In Watamu, a lush section of the vast Kenyan coast, Bryan Matiba and his team, work hand in hand with local fisherman to source the freshest fish and seafood on the market. With a vision to drastically improve the quality and accessibility of seafood to customers country wide, Bryan set up Kentuna.
About the Founder
Bryan Matiba spent all of his childhood on the Kenyan coast. With a father passionate about sport fishing, Bryan grew up fishing the coastline and spent his school holidays working as part of the crew on large fishing boats. Moving to the UK to study Yacht Design and Engineering at Southampton university and then traveling to beautiful places like Cape Verde to gain more experience, he finally settling back In Watamu. It was on a fishing trip up in Lamu, when Bryan and a friend caught a large Tuna that gave him the light bulb moment that jump started his idea for Kentuna. It was when filleting this beautiful Tuna, amazed by the quality and size of the fish, that Bryan had a moment of realization. How was he now meant to get this delicious fish from a remote place like Lamu to the people who appreciated and wanted it? Kentuna was born!
Sourcing their seafood
Bryan has grown up surrounded by local fishermen who catch kilos of fish on a daily basis but again like him, struggle to get their fish to a suitable market. Demand was high and so was supply but a decent cold chain was lacking, as a result seafood prices declined majorly, and these talented fishermen struggled to make an income.
Now Kentuna have a fleet of local fishermen who fish out of Watamu using a rod, reel and line (a sustainable and commercial form of sport fishing Bryan describes it as). Fresh fish are bought up to the Kentuna team daily who clean, fillet and blast freeze it to retain its freshness and quality.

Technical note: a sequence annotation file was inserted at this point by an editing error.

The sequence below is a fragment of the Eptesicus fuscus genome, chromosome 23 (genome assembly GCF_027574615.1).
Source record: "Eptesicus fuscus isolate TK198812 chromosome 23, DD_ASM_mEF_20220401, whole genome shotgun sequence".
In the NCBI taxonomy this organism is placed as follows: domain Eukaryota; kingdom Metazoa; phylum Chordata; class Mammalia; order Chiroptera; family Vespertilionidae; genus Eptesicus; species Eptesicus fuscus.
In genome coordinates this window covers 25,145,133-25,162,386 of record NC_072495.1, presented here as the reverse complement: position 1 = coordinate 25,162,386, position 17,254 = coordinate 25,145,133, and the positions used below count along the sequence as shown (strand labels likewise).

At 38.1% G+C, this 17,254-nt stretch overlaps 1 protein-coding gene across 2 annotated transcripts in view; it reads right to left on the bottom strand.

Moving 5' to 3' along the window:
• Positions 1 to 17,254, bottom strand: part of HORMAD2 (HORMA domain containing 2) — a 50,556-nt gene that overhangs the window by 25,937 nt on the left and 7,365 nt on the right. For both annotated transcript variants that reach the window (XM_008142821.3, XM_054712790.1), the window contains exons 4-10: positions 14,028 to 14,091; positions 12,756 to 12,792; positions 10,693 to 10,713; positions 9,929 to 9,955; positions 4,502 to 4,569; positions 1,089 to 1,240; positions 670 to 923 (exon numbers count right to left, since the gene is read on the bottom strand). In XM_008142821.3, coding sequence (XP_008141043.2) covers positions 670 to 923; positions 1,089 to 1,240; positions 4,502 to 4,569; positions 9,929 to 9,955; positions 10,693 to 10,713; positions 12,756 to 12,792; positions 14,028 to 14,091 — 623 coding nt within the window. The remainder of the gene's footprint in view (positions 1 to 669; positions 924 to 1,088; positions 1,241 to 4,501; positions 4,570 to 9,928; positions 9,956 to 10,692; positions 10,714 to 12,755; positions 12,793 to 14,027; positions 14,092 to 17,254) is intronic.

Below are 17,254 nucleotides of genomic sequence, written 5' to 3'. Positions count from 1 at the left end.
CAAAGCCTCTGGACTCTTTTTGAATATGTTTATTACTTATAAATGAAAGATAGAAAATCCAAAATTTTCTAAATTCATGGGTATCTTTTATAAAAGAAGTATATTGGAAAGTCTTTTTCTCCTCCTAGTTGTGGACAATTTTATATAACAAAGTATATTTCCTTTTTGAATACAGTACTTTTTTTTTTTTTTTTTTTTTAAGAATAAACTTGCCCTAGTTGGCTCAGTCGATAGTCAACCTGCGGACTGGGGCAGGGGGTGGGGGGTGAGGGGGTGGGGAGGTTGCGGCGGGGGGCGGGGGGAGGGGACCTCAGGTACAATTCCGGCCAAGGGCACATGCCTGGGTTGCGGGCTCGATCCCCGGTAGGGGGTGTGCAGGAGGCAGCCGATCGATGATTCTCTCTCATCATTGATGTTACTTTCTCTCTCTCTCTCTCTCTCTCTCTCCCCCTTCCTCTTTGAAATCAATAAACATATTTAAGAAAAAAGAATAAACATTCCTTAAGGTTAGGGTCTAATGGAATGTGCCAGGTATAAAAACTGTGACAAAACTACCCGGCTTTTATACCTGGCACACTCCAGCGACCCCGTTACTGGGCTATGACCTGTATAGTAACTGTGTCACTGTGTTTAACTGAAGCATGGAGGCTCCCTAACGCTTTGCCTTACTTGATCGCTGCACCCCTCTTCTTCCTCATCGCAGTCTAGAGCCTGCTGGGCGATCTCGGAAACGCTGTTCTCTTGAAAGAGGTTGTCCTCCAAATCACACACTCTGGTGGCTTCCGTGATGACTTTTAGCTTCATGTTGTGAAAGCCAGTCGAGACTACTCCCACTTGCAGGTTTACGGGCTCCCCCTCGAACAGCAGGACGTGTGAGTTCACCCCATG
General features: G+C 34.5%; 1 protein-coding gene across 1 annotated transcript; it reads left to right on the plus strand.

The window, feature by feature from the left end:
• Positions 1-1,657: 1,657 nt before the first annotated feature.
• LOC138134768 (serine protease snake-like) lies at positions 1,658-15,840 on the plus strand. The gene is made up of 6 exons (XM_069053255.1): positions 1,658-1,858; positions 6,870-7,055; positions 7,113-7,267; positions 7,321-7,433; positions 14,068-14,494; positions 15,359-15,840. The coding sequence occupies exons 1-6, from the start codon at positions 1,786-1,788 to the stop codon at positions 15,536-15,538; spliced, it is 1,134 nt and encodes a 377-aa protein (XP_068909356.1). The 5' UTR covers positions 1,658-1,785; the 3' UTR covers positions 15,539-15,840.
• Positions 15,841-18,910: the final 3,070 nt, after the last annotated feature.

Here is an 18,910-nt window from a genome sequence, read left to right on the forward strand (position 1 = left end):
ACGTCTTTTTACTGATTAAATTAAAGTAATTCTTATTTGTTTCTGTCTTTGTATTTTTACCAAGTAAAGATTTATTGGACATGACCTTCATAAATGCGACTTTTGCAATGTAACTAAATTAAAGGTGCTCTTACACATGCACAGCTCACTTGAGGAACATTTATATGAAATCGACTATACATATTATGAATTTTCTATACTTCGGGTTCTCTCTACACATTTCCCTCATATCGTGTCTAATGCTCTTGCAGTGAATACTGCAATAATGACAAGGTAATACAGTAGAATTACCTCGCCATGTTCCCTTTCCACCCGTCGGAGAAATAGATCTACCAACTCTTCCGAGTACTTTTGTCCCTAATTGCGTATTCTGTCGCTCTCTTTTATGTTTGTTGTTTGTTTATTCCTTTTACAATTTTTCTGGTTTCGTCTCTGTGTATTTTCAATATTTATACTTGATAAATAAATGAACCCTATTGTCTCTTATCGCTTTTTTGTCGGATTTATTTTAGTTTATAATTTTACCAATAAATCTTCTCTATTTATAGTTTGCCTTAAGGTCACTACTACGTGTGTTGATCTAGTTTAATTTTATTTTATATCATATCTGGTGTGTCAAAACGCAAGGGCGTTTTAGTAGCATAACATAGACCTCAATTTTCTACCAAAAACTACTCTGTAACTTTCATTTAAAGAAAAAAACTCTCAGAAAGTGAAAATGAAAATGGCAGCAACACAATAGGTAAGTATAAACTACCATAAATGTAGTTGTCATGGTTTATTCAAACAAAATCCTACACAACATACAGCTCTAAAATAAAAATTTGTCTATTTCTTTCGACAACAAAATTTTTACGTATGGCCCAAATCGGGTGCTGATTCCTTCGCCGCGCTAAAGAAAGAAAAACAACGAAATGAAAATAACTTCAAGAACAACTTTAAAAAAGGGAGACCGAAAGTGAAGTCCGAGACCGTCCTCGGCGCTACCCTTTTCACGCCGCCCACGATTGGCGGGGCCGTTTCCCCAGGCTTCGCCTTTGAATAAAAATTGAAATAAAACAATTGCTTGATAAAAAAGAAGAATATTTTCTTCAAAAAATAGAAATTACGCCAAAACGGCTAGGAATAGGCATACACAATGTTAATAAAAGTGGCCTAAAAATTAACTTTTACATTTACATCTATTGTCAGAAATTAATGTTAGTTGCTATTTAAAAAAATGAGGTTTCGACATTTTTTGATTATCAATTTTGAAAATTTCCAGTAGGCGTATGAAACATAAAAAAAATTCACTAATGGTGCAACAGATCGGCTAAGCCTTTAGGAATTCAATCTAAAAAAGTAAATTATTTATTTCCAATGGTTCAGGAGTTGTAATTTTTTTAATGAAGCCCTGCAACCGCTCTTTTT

With Bryans extensive fishing knowledge and passion for the sea, fishing sustainably is intrinsic to the Kentuna business. Appreciating that seafood is seasonal and so only harvesting specific seafood at particular times of year, helps to maintain and support populations. This long-term way of thinking is also captured in the training that Kentuna provide for their fishermen. Teaching fisherman how to humanly and correctly kill their catch in order to preserve its quality is done by their filleting team who take them through the consumer quality points when preparing the seafood for packaging. Correct storing of seafood on ice in cold boxes whilst out fishing all day is also taught so to ensure health and safety for consumers. Finally, incentivizing fisherman with fair prices based off size and quality rather than quantity means that populations are preserved, and top-quality seafood is bought in daily.